Written by Elliot Stern and Edited By Brian Zwit
The title says it all. It refers to every one of us. The story of our lives, and no matter how you perceive your lives. the story deserves to be and should be preserved either in a diary or photo albums.
Truthfully the camera industry has gotten it wrong while the phone industry has given us back the old Brownie camera concept. Just push a button and record a moment. The camera industry wants everyone to think of themselves as “fine art” photographers or roaming street photographers We are not all “fine art” photographers. Most of us are happy just taking a good photograph wherever we are and with whoever we are with. The phone industry understands this fundamental concept. The camera manufacturers and their cohorts no longer do; they started to lose their focus on recording a memory for memories sake somewhere in the late 1950’s and 60’s when SLR cameras were entering the market place. It’s focused blurred further in the 80’s when digital cameras became commonplace.
I have been looking at photographs my family took starting way back in the 1930’s.
There are just so many of them and what is really inspiring to me is that they tell a story of my families moments in time with each other and with their friends. These memories were created with Kodak Brownie cameras as well as others that may have existed at that time.
These were simple devices. All one had to do was properly load the film. It came in several sizes but for most people the 12 exposure roll was the go to and all the person who was holding the camera had to do was look through the waist level window, frame the subject (person or persons) and push a button and then send off the finished roll of film to Kodak. Strange as it may seem the exposures were pretty darn good and, based on film and paper technology, were designed to last a very long time.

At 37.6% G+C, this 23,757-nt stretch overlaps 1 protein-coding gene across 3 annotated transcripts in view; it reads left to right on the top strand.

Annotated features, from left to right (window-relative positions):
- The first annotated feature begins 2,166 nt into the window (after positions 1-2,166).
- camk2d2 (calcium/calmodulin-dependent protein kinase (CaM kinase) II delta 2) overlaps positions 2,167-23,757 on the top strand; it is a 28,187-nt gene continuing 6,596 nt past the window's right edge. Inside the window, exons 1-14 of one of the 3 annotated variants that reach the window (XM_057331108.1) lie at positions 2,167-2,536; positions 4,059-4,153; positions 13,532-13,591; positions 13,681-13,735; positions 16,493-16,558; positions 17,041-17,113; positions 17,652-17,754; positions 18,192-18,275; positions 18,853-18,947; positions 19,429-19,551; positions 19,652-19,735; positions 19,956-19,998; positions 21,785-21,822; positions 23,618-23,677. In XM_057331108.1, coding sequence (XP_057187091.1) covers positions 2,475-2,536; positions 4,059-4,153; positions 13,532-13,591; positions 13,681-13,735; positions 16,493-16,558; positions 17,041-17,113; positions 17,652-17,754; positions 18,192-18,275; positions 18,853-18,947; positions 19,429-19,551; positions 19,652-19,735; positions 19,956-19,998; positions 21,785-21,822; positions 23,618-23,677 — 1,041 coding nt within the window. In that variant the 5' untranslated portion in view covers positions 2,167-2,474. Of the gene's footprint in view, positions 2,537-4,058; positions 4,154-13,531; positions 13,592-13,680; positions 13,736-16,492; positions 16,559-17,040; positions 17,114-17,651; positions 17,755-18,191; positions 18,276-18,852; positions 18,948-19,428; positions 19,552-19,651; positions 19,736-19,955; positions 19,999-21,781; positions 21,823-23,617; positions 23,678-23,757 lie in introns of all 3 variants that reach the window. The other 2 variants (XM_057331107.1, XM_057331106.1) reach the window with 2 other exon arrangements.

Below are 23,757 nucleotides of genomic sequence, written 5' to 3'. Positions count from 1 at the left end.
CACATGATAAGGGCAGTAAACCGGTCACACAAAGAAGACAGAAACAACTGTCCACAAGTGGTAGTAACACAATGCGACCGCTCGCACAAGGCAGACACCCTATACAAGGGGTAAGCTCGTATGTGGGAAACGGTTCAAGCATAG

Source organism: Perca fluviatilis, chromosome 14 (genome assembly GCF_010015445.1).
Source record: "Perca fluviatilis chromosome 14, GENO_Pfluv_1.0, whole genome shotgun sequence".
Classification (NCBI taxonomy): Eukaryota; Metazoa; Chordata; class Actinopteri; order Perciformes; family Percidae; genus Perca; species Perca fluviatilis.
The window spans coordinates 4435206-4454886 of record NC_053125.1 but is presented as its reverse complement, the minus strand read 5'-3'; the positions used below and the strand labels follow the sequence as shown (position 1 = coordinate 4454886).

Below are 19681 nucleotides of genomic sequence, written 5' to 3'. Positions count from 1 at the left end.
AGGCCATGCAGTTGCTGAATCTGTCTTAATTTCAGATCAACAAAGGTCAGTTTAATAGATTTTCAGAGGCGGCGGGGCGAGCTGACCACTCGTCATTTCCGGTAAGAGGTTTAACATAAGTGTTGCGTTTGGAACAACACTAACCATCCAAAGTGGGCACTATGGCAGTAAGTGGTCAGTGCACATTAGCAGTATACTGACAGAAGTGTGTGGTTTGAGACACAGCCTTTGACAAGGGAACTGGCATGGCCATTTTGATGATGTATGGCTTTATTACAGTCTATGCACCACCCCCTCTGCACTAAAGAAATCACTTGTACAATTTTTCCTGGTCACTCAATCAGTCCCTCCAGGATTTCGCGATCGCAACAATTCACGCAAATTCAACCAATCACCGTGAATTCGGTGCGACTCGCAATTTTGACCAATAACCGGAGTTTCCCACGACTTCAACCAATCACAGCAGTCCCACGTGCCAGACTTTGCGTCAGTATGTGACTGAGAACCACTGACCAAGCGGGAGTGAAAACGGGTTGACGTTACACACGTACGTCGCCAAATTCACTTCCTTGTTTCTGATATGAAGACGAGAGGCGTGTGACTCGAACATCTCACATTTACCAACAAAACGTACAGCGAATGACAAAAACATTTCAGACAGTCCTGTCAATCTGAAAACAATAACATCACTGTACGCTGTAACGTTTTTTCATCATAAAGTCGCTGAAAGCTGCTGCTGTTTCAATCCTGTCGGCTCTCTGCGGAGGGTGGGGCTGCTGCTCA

Included amongst all the images were Polaroid shots. This system for those of you do not remember enabled the person taking the pictures to watch them develop right in front of them and their family and friends. Back then I would have never believed that these Polaroid images would have any longevity, but they look as good today as when they were first created. If you follow the photo industry today when it comes to technology you may also be aware that Fujifilm has a system called Instax which also makes instant cameras and film, There are others but the Fuji products in this case are more cost-effective and perhaps a better way to go. There is also another company called Lomography that makes a more advanced camera using the same Fuji Instax film.
But no matter what kind of camera you use today, it still all boils down to recording our memories. It does not matter if it is a small compact camera, a phone camera, or a sophisticated mirrorless or dSLR or medium format camera. Using those cameras and creating and saving the moments of YOUR life is what taking pictures should be about. And I am not forgetting the fact that today’s exceptional cameras can also take video memories as well.
Pictures coming out of all types of cameras today are really exceptional and I will go out on limb and say almost 95 percent of them do not require much help to create incredible images. And yes, for those who want to go a step further there is wonderful software that will let you catalog your images and tweak an image which may or may not be necessary. Today I shoot with Fuji X cameras and to be quite honest, while I like the fact that it does raw images, I have yet to be disappointed by the jpeg files it produces. And I am sure that this is more than likely happening with all brands.
So spend less time trying to be a fine art photographer or stealthy street photographer and simply push the button and record “A Kodak Moment” about your lives. Someday a family member, a partner, children may look back like I am doing and learning how my family lived and how they loved.